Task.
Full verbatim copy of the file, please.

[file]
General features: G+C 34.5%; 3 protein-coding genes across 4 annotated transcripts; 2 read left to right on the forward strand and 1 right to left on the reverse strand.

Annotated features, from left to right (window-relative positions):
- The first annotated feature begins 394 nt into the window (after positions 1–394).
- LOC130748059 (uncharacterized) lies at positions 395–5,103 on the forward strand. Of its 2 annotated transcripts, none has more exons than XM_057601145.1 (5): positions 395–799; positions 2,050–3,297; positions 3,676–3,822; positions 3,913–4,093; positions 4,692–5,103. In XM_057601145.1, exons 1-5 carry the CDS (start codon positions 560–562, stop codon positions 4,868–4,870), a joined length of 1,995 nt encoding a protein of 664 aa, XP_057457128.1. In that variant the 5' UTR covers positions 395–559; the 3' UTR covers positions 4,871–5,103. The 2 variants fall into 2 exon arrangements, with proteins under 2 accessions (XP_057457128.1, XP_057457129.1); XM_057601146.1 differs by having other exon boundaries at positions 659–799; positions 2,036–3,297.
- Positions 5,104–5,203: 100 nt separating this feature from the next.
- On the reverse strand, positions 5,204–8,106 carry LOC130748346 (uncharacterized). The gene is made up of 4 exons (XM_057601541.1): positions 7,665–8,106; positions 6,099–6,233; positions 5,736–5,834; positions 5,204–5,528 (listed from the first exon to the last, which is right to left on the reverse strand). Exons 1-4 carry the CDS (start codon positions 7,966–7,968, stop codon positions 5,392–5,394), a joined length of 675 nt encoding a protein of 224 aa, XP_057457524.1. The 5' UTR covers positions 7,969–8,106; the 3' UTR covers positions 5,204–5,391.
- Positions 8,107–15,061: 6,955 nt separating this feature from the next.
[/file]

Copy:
General features: G+C 34.5%; 3 protein-coding genes across 4 annotated transcripts; 2 read left to right on the forward strand and 1 right to left on the reverse strand.

Annotated features, from left to right (window-relative positions):
- The first annotated feature begins 394 nt into the window (after positions 1–394).
- LOC130748059 (uncharacterized) lies at positions 395–5,103 on the forward strand. Of its 2 annotated transcripts, none has more exons than XM_057601145.1 (5): positions 395–799; positions 2,050–3,297; positions 3,676–3,822; positions 3,913–4,093; positions 4,692–5,103. In XM_057601145.1, exons 1-5 carry the CDS (start codon positions 560–562, stop codon positions 4,868–4,870), a joined length of 1,995 nt encoding a protein of 664 aa, XP_057457128.1. In that variant the 5' UTR covers positions 395–559; the 3' UTR covers positions 4,871–5,103. The 2 variants fall into 2 exon arrangements, with proteins under 2 accessions (XP_057457128.1, XP_057457129.1); XM_057601146.1 differs by having other exon boundaries at positions 659–799; positions 2,036–3,297.
- Positions 5,104–5,203: 100 nt separating this feature from the next.
- On the reverse strand, positions 5,204–8,106 carry LOC130748346 (uncharacterized). The gene is made up of 4 exons (XM_057601541.1): positions 7,665–8,106; positions 6,099–6,233; positions 5,736–5,834; positions 5,204–5,528 (listed from the first exon to the last, which is right to left on the reverse strand). Exons 1-4 carry the CDS (start codon positions 7,966–7,968, stop codon positions 5,392–5,394), a joined length of 675 nt encoding a protein of 224 aa, XP_057457524.1. The 5' UTR covers positions 7,969–8,106; the 3' UTR covers positions 5,204–5,391.
- Positions 8,107–15,061: 6,955 nt separating this feature from the next.